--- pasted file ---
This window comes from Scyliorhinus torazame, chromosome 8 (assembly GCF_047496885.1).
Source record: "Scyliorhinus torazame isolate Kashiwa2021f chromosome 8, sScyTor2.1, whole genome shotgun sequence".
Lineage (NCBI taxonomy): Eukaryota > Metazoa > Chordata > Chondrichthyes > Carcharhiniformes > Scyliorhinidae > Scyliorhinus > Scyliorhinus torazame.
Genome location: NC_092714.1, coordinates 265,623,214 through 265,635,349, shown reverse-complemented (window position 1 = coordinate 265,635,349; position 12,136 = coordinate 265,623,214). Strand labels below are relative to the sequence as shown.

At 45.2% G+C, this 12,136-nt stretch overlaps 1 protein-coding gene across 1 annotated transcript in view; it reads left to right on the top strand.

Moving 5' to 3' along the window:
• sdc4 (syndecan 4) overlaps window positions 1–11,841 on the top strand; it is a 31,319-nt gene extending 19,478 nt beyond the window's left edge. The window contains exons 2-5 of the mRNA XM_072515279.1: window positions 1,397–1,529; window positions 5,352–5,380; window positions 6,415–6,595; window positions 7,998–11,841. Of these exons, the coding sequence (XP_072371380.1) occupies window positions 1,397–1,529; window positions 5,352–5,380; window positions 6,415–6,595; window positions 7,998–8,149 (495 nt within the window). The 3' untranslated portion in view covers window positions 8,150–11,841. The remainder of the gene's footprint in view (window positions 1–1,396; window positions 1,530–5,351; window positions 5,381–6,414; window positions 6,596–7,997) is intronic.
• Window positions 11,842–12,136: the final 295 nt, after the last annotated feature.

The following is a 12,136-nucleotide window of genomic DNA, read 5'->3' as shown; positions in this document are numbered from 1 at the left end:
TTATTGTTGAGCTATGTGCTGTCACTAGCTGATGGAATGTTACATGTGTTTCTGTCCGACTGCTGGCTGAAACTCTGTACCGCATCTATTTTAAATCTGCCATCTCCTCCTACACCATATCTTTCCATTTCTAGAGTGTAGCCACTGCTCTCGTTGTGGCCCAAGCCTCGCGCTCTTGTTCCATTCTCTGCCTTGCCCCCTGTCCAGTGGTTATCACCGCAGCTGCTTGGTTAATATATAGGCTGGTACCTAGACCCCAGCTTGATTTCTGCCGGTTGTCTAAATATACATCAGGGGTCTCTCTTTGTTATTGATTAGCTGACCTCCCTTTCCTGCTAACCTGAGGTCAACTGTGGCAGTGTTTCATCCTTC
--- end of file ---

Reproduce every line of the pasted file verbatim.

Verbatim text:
This window comes from Scyliorhinus torazame, chromosome 8 (assembly GCF_047496885.1).
Source record: "Scyliorhinus torazame isolate Kashiwa2021f chromosome 8, sScyTor2.1, whole genome shotgun sequence".
Lineage (NCBI taxonomy): Eukaryota > Metazoa > Chordata > Chondrichthyes > Carcharhiniformes > Scyliorhinidae > Scyliorhinus > Scyliorhinus torazame.
Genome location: NC_092714.1, coordinates 265,623,214 through 265,635,349, shown reverse-complemented (window position 1 = coordinate 265,635,349; position 12,136 = coordinate 265,623,214). Strand labels below are relative to the sequence as shown.

At 45.2% G+C, this 12,136-nt stretch overlaps 1 protein-coding gene across 1 annotated transcript in view; it reads left to right on the top strand.

Moving 5' to 3' along the window:
• sdc4 (syndecan 4) overlaps window positions 1–11,841 on the top strand; it is a 31,319-nt gene extending 19,478 nt beyond the window's left edge. The window contains exons 2-5 of the mRNA XM_072515279.1: window positions 1,397–1,529; window positions 5,352–5,380; window positions 6,415–6,595; window positions 7,998–11,841. Of these exons, the coding sequence (XP_072371380.1) occupies window positions 1,397–1,529; window positions 5,352–5,380; window positions 6,415–6,595; window positions 7,998–8,149 (495 nt within the window). The 3' untranslated portion in view covers window positions 8,150–11,841. The remainder of the gene's footprint in view (window positions 1–1,396; window positions 1,530–5,351; window positions 5,381–6,414; window positions 6,596–7,997) is intronic.
• Window positions 11,842–12,136: the final 295 nt, after the last annotated feature.

The following is a 12,136-nucleotide window of genomic DNA, read 5'->3' as shown; positions in this document are numbered from 1 at the left end:
TTATTGTTGAGCTATGTGCTGTCACTAGCTGATGGAATGTTACATGTGTTTCTGTCCGACTGCTGGCTGAAACTCTGTACCGCATCTATTTTAAATCTGCCATCTCCTCCTACACCATATCTTTCCATTTCTAGAGTGTAGCCACTGCTCTCGTTGTGGCCCAAGCCTCGCGCTCTTGTTCCATTCTCTGCCTTGCCCCCTGTCCAGTGGTTATCACCGCAGCTGCTTGGTTAATATATAGGCTGGTACCTAGACCCCAGCTTGATTTCTGCCGGTTGTCTAAATATACATCAGGGGTCTCTCTTTGTTATTGATTAGCTGACCTCCCTTTCCTGCTAACCTGAGGTCAACTGTGGCAGTGTTTCATCCTTC